It’s a wonderful tale of God’s provision for one of our most basic of needs, for food. But it’s more than that. This story we find in Matthew’s Gospel, and the one that follows of Jesus walking on water, are not about Jesus’ loving provision and Jesus’ loving dominion over nature, or at least not just about that. Matthew places these stories together this way intentionally, and not just so they would make great flannelgraphs. There is depth here, and on hot week like this one, the idea of diving in sounds wonderful. Come join me. The power in this story is in the details and how Jesus weaves the Disciples and the crowd into the story. That’s the way Jesus is, he always weaves us into the story, it is not just history, it is our story.
This morning I want us to look at how this miracle happened. It is a miracle birthed from and empowered by compassion, and I think as we look at it we will find things that will challenge and encourage us to be compassionate miracle workers ourselves.
Where we pick up the text this morning is just following a horrible event. Herod has murdered John the Baptist and Jesus has just found out. He is trying to be alone and process this. We know from Scripture that going off alone like this was His practice, this time he did it by boat.
When he reached the other side, a crowd had gathered, following him as he went. We aren’t told the details, whether they saw Jesus floating by, or the disciples came through, but however it happened a crowd gathered. When Jesus saw them, even as emotionally spent as he undoubtedly was, grieving as he undoubtedly was, he had compassion on them. He had just experienced a tremendous loss, a great personal injustice. His cousin had just been taken from him maliciously by a political power, and Jesus’ response is to reach out with love and compassion.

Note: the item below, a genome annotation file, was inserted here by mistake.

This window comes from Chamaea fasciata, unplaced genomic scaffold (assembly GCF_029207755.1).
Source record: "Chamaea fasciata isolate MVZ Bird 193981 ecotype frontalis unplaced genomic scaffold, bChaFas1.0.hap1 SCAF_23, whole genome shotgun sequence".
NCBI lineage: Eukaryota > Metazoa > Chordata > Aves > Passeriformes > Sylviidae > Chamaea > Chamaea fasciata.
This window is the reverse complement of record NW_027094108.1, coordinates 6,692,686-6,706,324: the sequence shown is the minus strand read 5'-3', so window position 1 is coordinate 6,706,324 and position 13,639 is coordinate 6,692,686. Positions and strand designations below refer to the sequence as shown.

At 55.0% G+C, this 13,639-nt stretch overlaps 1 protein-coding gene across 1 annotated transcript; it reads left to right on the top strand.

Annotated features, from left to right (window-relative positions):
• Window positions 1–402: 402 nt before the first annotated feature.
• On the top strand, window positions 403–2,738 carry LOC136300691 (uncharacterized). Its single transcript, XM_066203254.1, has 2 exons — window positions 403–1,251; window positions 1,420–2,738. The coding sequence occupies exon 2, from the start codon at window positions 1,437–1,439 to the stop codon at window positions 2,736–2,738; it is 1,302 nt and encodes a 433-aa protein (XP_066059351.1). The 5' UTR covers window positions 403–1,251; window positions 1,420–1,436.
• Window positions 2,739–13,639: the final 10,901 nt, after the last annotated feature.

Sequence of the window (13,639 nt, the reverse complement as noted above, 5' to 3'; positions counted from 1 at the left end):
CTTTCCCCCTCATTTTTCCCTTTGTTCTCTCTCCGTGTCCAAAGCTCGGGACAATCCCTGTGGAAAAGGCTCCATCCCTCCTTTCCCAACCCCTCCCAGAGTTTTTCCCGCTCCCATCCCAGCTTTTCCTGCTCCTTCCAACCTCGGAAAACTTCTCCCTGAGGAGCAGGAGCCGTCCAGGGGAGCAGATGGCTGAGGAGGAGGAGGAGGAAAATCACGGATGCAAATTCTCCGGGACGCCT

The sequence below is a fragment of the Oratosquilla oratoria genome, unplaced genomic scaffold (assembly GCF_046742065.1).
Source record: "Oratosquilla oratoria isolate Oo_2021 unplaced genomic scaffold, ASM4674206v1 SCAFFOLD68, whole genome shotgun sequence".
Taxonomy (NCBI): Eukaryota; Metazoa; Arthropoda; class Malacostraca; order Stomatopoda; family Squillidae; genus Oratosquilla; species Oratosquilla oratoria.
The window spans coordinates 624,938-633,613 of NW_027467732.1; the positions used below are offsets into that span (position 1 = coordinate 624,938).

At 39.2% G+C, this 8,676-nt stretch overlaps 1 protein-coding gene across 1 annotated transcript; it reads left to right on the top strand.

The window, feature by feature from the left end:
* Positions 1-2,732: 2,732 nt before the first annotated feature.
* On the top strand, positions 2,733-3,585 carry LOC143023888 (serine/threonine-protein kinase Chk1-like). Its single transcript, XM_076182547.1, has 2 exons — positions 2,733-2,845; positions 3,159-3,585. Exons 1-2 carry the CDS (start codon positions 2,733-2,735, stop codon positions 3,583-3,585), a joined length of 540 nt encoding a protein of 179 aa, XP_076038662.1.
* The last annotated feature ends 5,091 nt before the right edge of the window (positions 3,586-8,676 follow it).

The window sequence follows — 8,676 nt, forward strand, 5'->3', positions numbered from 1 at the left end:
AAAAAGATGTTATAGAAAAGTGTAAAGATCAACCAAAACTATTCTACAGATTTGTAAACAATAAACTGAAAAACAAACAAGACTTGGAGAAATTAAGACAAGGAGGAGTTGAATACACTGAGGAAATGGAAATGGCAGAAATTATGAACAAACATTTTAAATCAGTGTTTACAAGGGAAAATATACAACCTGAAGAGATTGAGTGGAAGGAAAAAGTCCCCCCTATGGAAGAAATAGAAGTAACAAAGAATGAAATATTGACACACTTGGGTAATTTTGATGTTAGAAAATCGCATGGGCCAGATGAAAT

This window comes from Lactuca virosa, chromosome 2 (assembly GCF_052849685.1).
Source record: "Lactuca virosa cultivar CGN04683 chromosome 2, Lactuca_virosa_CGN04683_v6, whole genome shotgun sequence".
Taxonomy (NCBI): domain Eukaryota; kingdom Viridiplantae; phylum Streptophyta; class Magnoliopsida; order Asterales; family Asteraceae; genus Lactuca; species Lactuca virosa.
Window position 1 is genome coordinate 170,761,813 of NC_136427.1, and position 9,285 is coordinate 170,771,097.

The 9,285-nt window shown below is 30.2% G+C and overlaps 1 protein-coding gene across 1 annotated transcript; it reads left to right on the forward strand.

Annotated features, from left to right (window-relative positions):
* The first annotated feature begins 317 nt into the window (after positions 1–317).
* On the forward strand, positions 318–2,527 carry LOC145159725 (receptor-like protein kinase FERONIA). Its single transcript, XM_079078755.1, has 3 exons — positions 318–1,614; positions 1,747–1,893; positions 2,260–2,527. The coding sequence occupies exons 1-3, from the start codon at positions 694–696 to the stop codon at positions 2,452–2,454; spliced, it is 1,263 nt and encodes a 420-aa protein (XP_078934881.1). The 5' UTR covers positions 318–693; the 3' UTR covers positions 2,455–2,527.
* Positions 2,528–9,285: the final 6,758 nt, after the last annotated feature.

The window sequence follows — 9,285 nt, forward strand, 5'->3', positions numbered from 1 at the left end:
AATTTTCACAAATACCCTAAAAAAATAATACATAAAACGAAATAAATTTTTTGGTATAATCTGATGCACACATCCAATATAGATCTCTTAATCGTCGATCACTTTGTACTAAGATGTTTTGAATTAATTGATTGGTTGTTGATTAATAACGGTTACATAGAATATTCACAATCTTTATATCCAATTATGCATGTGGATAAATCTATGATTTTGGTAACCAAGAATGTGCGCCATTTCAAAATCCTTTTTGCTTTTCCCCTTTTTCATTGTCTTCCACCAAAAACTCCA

We live in a world that so often sees thing in terms of power. In our past and present political climate a gathering of believers praying for peace and healing on a bridge is a seditious and violent protest necessitating a police response. Jesus refused to function, nor to see the world in those terms. In Matthew Chapter 4 when Jesus is tempted he refuses, not only to take up the power that the Tempter the offers, but to even see the world in the way the Tempter does, as one that power is the means ruling and the means to victory.
Jesus wants to empower not with the ability to use force and control, but with the love and compassion and the possibility of standing for others, with them, and alongside them.
So he heals their sick, and speaks to them, and shows with his words and actions them that he loves them. As evening approaches, I’m guessing the disciples are spent. They’ve probably been managing crowd control, and I would guess that they are ready to settle down for the evening, so they very reasonably (at least to their way of thinking) suggest to Jesus to send the crowds to the villages so they can buy themselves some food. They are thinking that their job is done, and they can send the people home, but Jesus will not have it.